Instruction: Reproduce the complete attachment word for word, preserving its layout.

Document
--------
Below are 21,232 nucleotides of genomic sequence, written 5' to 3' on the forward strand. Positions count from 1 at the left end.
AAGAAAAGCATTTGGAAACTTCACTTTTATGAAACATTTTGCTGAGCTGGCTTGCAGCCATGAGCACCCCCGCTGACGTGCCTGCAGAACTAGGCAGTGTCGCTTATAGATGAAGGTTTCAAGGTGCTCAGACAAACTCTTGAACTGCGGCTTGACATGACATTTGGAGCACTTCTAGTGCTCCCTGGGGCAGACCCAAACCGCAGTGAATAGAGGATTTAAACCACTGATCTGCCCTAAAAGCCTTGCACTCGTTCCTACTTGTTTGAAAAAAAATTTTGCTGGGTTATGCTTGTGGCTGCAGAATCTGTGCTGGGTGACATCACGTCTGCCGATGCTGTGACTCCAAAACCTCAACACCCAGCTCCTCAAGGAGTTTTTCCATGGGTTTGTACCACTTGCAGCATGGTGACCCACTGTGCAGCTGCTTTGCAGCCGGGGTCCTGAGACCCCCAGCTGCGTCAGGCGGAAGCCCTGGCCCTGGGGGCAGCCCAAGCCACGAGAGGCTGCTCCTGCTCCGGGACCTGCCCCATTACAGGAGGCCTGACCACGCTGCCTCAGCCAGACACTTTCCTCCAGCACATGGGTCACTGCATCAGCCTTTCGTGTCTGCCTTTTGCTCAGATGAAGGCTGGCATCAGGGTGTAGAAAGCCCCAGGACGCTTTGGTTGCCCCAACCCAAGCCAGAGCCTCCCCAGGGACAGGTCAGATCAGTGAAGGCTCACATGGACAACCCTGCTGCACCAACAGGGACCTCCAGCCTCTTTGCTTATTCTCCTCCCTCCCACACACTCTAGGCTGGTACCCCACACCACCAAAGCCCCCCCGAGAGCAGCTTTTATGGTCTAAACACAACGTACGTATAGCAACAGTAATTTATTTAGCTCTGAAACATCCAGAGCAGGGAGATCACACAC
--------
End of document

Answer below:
Below are 21,232 nucleotides of genomic sequence, written 5' to 3' on the forward strand. Positions count from 1 at the left end.
AAGAAAAGCATTTGGAAACTTCACTTTTATGAAACATTTTGCTGAGCTGGCTTGCAGCCATGAGCACCCCCGCTGACGTGCCTGCAGAACTAGGCAGTGTCGCTTATAGATGAAGGTTTCAAGGTGCTCAGACAAACTCTTGAACTGCGGCTTGACATGACATTTGGAGCACTTCTAGTGCTCCCTGGGGCAGACCCAAACCGCAGTGAATAGAGGATTTAAACCACTGATCTGCCCTAAAAGCCTTGCACTCGTTCCTACTTGTTTGAAAAAAAATTTTGCTGGGTTATGCTTGTGGCTGCAGAATCTGTGCTGGGTGACATCACGTCTGCCGATGCTGTGACTCCAAAACCTCAACACCCAGCTCCTCAAGGAGTTTTTCCATGGGTTTGTACCACTTGCAGCATGGTGACCCACTGTGCAGCTGCTTTGCAGCCGGGGTCCTGAGACCCCCAGCTGCGTCAGGCGGAAGCCCTGGCCCTGGGGGCAGCCCAAGCCACGAGAGGCTGCTCCTGCTCCGGGACCTGCCCCATTACAGGAGGCCTGACCACGCTGCCTCAGCCAGACACTTTCCTCCAGCACATGGGTCACTGCATCAGCCTTTCGTGTCTGCCTTTTGCTCAGATGAAGGCTGGCATCAGGGTGTAGAAAGCCCCAGGACGCTTTGGTTGCCCCAACCCAAGCCAGAGCCTCCCCAGGGACAGGTCAGATCAGTGAAGGCTCACATGGACAACCCTGCTGCACCAACAGGGACCTCCAGCCTCTTTGCTTATTCTCCTCCCTCCCACACACTCTAGGCTGGTACCCCACACCACCAAAGCCCCCCCGAGAGCAGCTTTTATGGTCTAAACACAACGTACGTATAGCAACAGTAATTTATTTAGCTCTGAAACATCCAGAGCAGGGAGATCACACAC